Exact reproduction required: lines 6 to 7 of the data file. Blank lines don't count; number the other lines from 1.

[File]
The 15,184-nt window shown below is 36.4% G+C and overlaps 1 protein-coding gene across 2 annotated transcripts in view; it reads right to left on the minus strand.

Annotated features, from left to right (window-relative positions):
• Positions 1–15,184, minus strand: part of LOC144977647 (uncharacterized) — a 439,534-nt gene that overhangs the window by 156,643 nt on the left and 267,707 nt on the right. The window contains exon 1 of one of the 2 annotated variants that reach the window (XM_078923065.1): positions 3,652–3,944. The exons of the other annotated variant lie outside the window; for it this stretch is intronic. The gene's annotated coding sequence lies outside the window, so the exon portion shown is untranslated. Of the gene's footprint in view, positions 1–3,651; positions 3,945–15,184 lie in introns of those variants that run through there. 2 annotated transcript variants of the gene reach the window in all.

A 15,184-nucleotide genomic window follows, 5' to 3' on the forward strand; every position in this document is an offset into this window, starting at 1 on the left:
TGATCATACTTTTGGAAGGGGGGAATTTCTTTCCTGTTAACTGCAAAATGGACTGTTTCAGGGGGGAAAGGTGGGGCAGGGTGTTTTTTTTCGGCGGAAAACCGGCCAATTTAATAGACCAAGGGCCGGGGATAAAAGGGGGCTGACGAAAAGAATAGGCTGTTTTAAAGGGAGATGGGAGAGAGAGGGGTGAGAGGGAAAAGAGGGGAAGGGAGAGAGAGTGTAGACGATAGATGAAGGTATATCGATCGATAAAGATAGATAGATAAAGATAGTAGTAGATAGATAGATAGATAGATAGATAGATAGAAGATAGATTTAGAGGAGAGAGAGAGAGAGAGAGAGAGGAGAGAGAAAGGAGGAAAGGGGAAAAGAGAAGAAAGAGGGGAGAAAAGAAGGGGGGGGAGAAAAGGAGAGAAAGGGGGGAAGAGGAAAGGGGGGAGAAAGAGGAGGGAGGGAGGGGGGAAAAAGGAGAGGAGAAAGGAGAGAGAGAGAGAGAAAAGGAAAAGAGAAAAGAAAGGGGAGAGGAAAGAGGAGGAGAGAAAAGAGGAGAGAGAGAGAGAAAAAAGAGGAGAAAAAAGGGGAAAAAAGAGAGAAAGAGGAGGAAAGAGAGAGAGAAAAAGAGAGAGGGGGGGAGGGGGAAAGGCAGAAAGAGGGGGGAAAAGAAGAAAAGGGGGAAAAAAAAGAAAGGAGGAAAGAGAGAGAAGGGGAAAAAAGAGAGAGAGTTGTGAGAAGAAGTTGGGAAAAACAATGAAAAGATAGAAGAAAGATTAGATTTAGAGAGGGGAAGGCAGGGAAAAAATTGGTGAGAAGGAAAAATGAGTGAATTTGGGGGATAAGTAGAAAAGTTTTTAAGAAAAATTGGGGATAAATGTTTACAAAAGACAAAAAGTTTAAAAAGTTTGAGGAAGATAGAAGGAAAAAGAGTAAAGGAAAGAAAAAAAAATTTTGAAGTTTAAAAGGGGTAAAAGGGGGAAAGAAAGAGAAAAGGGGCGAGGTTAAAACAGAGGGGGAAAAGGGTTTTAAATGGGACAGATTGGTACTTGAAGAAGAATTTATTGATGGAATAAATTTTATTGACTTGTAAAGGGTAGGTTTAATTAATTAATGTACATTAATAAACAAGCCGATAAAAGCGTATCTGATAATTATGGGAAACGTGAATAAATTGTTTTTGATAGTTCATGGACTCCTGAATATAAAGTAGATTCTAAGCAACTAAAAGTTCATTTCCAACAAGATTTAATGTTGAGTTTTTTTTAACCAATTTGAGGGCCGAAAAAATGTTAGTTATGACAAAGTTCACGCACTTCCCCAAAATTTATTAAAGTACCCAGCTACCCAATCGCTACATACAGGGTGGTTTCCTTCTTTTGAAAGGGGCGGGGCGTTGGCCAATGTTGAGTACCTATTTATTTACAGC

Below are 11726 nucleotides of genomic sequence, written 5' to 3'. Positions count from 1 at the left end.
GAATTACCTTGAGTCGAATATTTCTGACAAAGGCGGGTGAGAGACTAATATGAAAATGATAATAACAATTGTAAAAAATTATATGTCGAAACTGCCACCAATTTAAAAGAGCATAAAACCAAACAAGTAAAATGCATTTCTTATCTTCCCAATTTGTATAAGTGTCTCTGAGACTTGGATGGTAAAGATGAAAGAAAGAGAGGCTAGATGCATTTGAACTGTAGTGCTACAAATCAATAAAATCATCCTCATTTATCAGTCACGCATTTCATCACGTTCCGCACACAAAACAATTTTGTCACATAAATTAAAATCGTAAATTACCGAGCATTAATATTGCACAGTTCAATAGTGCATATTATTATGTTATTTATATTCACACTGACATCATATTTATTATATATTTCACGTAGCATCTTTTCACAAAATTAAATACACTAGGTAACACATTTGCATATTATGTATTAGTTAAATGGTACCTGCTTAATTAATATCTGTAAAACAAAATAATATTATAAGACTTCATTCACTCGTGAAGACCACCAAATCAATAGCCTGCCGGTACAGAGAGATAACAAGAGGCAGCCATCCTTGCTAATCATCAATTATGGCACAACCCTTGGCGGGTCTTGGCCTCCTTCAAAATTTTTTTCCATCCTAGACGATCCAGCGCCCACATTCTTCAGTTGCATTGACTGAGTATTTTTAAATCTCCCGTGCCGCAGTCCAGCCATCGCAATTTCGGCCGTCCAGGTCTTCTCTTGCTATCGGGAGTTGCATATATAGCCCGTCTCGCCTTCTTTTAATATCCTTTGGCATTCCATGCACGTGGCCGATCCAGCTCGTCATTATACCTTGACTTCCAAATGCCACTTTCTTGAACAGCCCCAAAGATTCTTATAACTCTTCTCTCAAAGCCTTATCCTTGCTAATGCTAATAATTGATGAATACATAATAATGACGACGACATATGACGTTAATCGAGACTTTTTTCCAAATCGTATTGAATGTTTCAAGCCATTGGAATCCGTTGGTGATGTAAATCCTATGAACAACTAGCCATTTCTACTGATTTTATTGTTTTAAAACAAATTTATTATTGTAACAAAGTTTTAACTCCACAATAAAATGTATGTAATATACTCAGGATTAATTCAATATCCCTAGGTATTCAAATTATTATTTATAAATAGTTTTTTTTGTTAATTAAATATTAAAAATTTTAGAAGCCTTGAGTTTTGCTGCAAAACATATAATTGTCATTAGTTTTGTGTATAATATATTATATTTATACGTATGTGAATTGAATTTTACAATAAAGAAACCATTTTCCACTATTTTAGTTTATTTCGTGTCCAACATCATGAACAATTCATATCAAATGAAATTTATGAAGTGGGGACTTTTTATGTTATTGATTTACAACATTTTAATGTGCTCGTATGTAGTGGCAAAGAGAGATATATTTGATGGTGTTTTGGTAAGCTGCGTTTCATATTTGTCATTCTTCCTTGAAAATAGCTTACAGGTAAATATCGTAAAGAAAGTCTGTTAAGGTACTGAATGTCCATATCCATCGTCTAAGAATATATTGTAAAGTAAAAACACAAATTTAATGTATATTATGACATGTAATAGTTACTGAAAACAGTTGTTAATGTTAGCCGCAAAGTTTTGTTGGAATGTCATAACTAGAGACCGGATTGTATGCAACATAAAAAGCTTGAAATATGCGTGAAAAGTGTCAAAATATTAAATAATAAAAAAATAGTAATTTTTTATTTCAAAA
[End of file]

Below are 11726 nucleotides of genomic sequence, written 5' to 3'. Positions count from 1 at the left end.
GAATTACCTTGAGTCGAATATTTCTGACAAAGGCGGGTGAGAGACTAATATGAAAATGATAATAACAATTGTAAAAAATTATATGTCGAAACTGCCACCAATTTAAAAGAGCATAAAACCAAACAAGTAAAATGCATTTCTTATCTTCCCAATTTGTATAAGTGTCTCTGAGACTTGGATGGTAAAGATGAAAGAAAGAGAGGCTAGATGCATTTGAACTGTAGTGCTACAAATCAATAAAATCATCCTCATTTATCAGTCACGCATTTCATCACGTTCCGCACACAAAACAATTTTGTCACATAAATTAAAATCGTAAATTACCGAGCATTAATATTGCACAGTTCAATAGTGCATATTATTATGTTATTTATATTCACACTGACATCATATTTATTATATATTTCACGTAGCATCTTTTCACAAAATTAAATACACTAGGTAACACATTTGCATATTATGTATTAGTTAAATGGTACCTGCTTAATTAATATCTGTAAAACAAAATAATATTATAAGACTTCATTCACTCGTGAAGACCACCAAATCAATAGCCTGCCGGTACAGAGAGATAACAAGAGGCAGCCATCCTTGCTAATCATCAATTATGGCACAACCCTTGGCGGGTCTTGGCCTCCTTCAAAATTTTTTTCCATCCTAGACGATCCAGCGCCCACATTCTTCAGTTGCATTGACTGAGTATTTTTAAATCTCCCGTGCCGCAGTCCAGCCATCGCAATTTCGGCCGTCCAGGTCTTCTCTTGCTATCGGGAGTTGCATATATAGCCCGTCTCGCCTTCTTTTAATATCCTTTGGCATTCCATGCACGTGGCCGATCCAGCTCGTCATTATACCTTGACTTCCAAATGCCACTTTCTTGAACAGCCCCAAAGATTCTTATAACTCTTCTCTCAAAGCCTTATCCTTGCTAATGCTAATAATTGATGAATACATAATAATGACGACGACATATGACGTTAATCGAGACTTTTTTCCAAATCGTATTGAATGTTTCAAGCCATTGGAATCCGTTGGTGATGTAAATCCTATGAACAACTAGCCATTTCTACTGATTTTATTGTTTTAAAACAAATTTATTATTGTAACAAAGTTTTAACTCCACAATAAAATGTATGTAATATACTCAGGATTAATTCAATATCCCTAGGTATTCAAATTATTATTTATAAATAGTTTTTTTTGTTAATTAAATATTAAAAATTTTAGAAGCCTTGAGTTTTGCTGCAAAACATATAATTGTCATTAGTTTTGTGTATAATATATTATATTTATACGTATGTGAATTGAATTTTACAATAAAGAAACCATTTTCCACTATTTTAGTTTATTTCGTGTCCAACATCATGAACAATTCATATCAAATGAAATTTATGAAGTGGGGACTTTTTATGTTATTGATTTACAACATTTTAATGTGCTCGTATGTAGTGGCAAAGAGAGATATATTTGATGGTGTTTTGGTAAGCTGCGTTTCATATTTGTCATTCTTCCTTGAAAATAGCTTACAGGTAAATATCGTAAAGAAAGTCTGTTAAGGTACTGAATGTCCATATCCATCGTCTAAGAATATATTGTAAAGTAAAAACACAAATTTAATGTATATTATGACATGTAATAGTTACTGAAAACAGTTGTTAATGTTAGCCGCAAAGTTTTGTTGGAATGTCATAACTAGAGACCGGATTGTATGCAACATAAAAAGCTTGAAATATGCGTGAAAAGTGTCAAAATATTAAATAATAAAAAAATAGTAATTTTTTATTTCAAAA